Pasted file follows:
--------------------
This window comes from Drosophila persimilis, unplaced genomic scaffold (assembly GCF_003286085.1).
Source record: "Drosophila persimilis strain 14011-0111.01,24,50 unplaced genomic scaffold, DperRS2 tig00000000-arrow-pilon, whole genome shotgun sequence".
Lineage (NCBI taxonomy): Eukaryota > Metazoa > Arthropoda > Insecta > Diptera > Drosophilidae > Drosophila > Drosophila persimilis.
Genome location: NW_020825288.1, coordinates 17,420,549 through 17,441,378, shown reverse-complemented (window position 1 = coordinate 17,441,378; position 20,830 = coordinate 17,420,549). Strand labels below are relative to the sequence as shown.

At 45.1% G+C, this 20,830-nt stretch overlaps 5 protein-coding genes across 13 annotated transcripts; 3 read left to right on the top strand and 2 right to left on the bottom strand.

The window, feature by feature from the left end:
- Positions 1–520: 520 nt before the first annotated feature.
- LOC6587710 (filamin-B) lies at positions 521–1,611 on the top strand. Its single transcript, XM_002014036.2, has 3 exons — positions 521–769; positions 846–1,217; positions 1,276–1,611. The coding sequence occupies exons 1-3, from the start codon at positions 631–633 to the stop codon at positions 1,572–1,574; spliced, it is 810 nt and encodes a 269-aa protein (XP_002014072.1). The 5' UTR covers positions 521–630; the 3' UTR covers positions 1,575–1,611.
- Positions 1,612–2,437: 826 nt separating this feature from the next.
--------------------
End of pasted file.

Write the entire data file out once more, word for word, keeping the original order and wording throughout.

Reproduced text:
This window comes from Drosophila persimilis, unplaced genomic scaffold (assembly GCF_003286085.1).
Source record: "Drosophila persimilis strain 14011-0111.01,24,50 unplaced genomic scaffold, DperRS2 tig00000000-arrow-pilon, whole genome shotgun sequence".
Lineage (NCBI taxonomy): Eukaryota > Metazoa > Arthropoda > Insecta > Diptera > Drosophilidae > Drosophila > Drosophila persimilis.
Genome location: NW_020825288.1, coordinates 17,420,549 through 17,441,378, shown reverse-complemented (window position 1 = coordinate 17,441,378; position 20,830 = coordinate 17,420,549). Strand labels below are relative to the sequence as shown.

At 45.1% G+C, this 20,830-nt stretch overlaps 5 protein-coding genes across 13 annotated transcripts; 3 read left to right on the top strand and 2 right to left on the bottom strand.

The window, feature by feature from the left end:
- Positions 1–520: 520 nt before the first annotated feature.
- LOC6587710 (filamin-B) lies at positions 521–1,611 on the top strand. Its single transcript, XM_002014036.2, has 3 exons — positions 521–769; positions 846–1,217; positions 1,276–1,611. The coding sequence occupies exons 1-3, from the start codon at positions 631–633 to the stop codon at positions 1,572–1,574; spliced, it is 810 nt and encodes a 269-aa protein (XP_002014072.1). The 5' UTR covers positions 521–630; the 3' UTR covers positions 1,575–1,611.
- Positions 1,612–2,437: 826 nt separating this feature from the next.